One specific sequence described in core promoters is the so-called TATA-Box (consensus 5′-TATA(A/T)A(A/T)-3′), that serves the same purpose as the pribnow-box. TATA-box binds the first transcription factor, here the TBP protein -a subunit of the general transcription factor TFIID-, bringing it close to the TSS. However the majority of genes in humans and other eukaryotes are TATA-less genes. TATA-less transcription relies on the presence of other consensus sequences, such as the CAAT-box (5’-GGCCAATCT-3’) as an example.
Considering DNA vector construction, the strength and specificity of any chosen promoters will be dependent of its ability to compete with endogenous ones to attract RNAP. Artificial promoters can be developed using minimal promoters (that contains the binding site of general transcription factor) combined to chosen enhancers. Also, promoters can be engineered to be ‘inducible’ by introducing specific binding sites for transcription factors requiring co-activators or co-repressors.
Transcription elongation is a somewhat simpler process. Using the antisense DNA stand as template the RNAP complex is catalyzing the synthesis of a new nucleotide polymer made of ribonucleotides instead of deoxynucleotides. The resulting RNA molecule, complementary to the antisense DNA strand is therefore a copy of the sequence of the DNA sense strand or coding DNA, but for the thymines (T) that are replaced with uracils (U).
Multiple RNAPs can transcribe the same gene simultaneously. The number of simultaneous transcriptions is linked to the speed of recruitment of RNAPs at the initiation complex, which is dependent on the strength of the promoter/enhancer regions.
Transcription termination occurs when the transcribed RNA is released from the RNA-DNA-RNAP complex. As for initiation step, there are distinct mechanisms described for either prokaryotes or eukaryotes organisms.
In prokaryotes, two mechanisms have been described, known as Rho-dependent termination and Rho-independent termination. Both mechanisms will terminate transcription by destabilizing the RNAP complex so it would detach from the elongating RNA. They both rely on the presence of specific sequences in the transcribed RNA that will recruit proteins ‘upstream’ of the progressing RNAP. So, in a way, the RNAP complex will be stopped from ‘behind’ due to the presence of transcribed signals.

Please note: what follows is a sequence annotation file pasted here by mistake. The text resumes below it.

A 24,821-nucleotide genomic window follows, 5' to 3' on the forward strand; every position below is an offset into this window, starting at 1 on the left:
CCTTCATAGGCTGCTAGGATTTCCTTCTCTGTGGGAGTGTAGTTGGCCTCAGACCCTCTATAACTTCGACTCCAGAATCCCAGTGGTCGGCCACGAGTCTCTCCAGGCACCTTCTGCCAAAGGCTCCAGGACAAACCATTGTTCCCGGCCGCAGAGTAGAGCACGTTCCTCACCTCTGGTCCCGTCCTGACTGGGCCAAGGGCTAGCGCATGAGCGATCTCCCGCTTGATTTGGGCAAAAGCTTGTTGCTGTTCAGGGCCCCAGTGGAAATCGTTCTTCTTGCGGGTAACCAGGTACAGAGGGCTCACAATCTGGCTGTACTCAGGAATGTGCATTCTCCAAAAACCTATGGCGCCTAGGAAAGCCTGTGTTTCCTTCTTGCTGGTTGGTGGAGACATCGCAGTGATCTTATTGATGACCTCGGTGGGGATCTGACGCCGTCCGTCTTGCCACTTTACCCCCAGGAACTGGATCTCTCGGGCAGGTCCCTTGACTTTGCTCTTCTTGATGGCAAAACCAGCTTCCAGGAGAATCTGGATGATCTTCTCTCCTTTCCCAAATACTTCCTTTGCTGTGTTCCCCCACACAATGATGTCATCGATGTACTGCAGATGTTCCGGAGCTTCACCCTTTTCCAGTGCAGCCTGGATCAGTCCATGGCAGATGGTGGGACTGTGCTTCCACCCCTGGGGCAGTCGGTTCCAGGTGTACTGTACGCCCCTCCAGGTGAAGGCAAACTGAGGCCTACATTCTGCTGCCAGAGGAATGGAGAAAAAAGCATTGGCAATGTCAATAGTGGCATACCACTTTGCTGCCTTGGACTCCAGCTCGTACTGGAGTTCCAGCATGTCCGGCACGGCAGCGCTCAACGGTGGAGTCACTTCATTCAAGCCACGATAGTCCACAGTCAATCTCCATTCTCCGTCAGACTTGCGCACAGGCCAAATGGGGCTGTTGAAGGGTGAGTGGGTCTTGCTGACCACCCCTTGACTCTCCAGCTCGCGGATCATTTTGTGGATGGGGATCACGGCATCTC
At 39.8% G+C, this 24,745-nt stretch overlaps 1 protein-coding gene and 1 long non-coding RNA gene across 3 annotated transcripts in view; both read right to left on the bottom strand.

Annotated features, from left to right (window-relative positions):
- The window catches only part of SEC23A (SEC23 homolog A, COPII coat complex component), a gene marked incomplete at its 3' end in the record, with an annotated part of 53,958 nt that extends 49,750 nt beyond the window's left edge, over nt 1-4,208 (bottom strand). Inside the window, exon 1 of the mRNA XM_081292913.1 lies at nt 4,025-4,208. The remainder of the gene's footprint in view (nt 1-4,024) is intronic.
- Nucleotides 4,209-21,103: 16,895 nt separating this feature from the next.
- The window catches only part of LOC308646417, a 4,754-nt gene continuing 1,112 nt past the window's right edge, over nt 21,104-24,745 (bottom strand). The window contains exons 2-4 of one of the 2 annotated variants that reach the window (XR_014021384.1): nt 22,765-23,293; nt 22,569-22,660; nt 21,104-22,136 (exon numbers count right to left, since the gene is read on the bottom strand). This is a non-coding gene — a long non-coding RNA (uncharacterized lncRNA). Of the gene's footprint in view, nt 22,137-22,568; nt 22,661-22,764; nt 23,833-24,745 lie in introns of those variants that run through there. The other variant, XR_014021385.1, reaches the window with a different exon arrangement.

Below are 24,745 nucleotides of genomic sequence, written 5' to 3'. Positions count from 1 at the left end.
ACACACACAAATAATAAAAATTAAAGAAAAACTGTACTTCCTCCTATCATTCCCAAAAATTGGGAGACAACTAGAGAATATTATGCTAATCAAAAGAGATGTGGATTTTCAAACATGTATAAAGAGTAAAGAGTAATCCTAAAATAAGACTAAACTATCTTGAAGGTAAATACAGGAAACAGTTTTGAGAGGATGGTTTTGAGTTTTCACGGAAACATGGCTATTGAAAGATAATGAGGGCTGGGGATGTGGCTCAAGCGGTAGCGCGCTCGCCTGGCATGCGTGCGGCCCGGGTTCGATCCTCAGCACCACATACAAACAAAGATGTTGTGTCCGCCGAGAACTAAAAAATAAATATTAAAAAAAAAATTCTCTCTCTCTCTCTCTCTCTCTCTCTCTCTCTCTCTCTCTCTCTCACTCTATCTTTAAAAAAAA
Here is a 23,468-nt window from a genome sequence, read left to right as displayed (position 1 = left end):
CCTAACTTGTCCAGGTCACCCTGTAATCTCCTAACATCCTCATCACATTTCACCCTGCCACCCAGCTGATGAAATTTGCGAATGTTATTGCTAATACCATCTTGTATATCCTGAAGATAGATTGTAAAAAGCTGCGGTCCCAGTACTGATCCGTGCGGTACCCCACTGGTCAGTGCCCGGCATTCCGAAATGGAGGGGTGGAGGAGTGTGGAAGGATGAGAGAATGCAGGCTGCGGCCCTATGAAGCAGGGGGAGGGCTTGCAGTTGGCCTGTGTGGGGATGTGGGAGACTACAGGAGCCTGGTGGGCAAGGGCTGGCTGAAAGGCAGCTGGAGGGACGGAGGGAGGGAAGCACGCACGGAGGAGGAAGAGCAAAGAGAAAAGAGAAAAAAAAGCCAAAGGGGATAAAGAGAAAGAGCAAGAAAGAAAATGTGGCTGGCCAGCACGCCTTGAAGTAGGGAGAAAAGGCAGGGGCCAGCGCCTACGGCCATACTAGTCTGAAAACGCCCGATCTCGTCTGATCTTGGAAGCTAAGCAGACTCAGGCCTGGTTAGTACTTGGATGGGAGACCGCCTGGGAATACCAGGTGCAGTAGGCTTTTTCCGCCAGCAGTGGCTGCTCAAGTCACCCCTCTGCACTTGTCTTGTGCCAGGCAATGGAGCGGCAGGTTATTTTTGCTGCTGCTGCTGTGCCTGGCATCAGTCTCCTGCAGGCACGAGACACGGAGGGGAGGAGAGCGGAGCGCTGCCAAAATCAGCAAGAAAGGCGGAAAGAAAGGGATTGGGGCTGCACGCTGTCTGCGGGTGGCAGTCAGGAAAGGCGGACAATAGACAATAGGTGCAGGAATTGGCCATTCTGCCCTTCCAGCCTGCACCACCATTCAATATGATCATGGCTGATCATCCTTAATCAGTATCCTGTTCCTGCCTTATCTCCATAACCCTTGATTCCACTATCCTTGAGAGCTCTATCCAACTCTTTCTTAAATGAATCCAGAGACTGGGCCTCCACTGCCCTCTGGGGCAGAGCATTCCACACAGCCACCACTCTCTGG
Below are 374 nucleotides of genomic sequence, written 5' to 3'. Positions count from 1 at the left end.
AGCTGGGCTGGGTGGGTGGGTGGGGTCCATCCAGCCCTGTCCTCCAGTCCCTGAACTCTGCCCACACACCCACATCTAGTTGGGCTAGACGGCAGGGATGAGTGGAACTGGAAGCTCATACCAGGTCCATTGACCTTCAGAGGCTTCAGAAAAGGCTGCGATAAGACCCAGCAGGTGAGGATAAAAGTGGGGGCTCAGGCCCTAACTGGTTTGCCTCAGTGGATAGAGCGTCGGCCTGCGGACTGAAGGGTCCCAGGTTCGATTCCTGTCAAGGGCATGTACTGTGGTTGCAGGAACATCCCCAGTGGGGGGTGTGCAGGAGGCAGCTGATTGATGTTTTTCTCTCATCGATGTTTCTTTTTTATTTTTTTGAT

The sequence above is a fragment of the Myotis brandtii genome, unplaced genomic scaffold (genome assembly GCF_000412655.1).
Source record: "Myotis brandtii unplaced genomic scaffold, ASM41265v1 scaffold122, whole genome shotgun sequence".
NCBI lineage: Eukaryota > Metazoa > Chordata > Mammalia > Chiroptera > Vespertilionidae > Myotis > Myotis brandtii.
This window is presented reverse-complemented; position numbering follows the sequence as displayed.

In Rho-dependent terminators, Rho proteins are recruited on the RNA by recognition of the Rho utilization site (rut). Rho protein actively translocate along the RNA molecule until it reaches the progressing RNAP and inhibits its activity.
In Rho independent terminators, the formation of a self-annealing hairpin structure on the elongating transcript is responsible for the RNAP destabilization. Additionally, the NusA protein, recognizing the hairpin, can potentiate the termination.
In eukaryotes, the termination process relies on the cleavage of the elongating transcript. RNA cleavage occurs when the poly-A signal is transcribed into the mRNA and is mediated by the proteins cleavage and polyadenylation specificity factor (CPSF) and cleavage stimulation factor (CstF). Contrary to the eukaryote mechanisms, the RNA-DNA-RNAP complex remains active. As a consequence, the transcriptional complex continues to progress along the DNA molecule and transcribe RNA during several hundreds to some thousands of base pairs. The resulting RNA molecule, lacking the protective 5’cap is degraded by exonucleases. Eventually the RNAP complex will detach from the DNA molecules, using a mechanism still poorly understood.
When designing multicistronic vectors for eukaryotic cells, one can consider to organize the various expression cassettes so residual transcriptional activity of RNAP will not create interferences between the cassettes. Order, spacing or orientation of the different cassettes are the parameters than can be tested and compared to identify the optimal expression conditions for each multicistronic vector.
 Paget MS (June 2015). “Bacterial Sigma Factors and Anti-Sigma Factors: Structure, Function and Distribution”. Biomolecules. 5 (3): 1245–65. doi:10.3390/biom5031245. PMC 4598750. PMID 26131973
 Engel et al., 2017, Cell 169, 120–131, March 23, 2017 ª 2017 Elsevier Inc. http://dx.doi.org/10.1016/j.cell.2017.03.003
 Structural basis of RNA polymerase III transcription initiation. Guillermo Abascal-Palacios, Ewan Phillip Ramsay, Fabienne Beuron, Edward Morris & Alessandro Vannini. Nature volume 553, pages 301–306 (18 January 2018)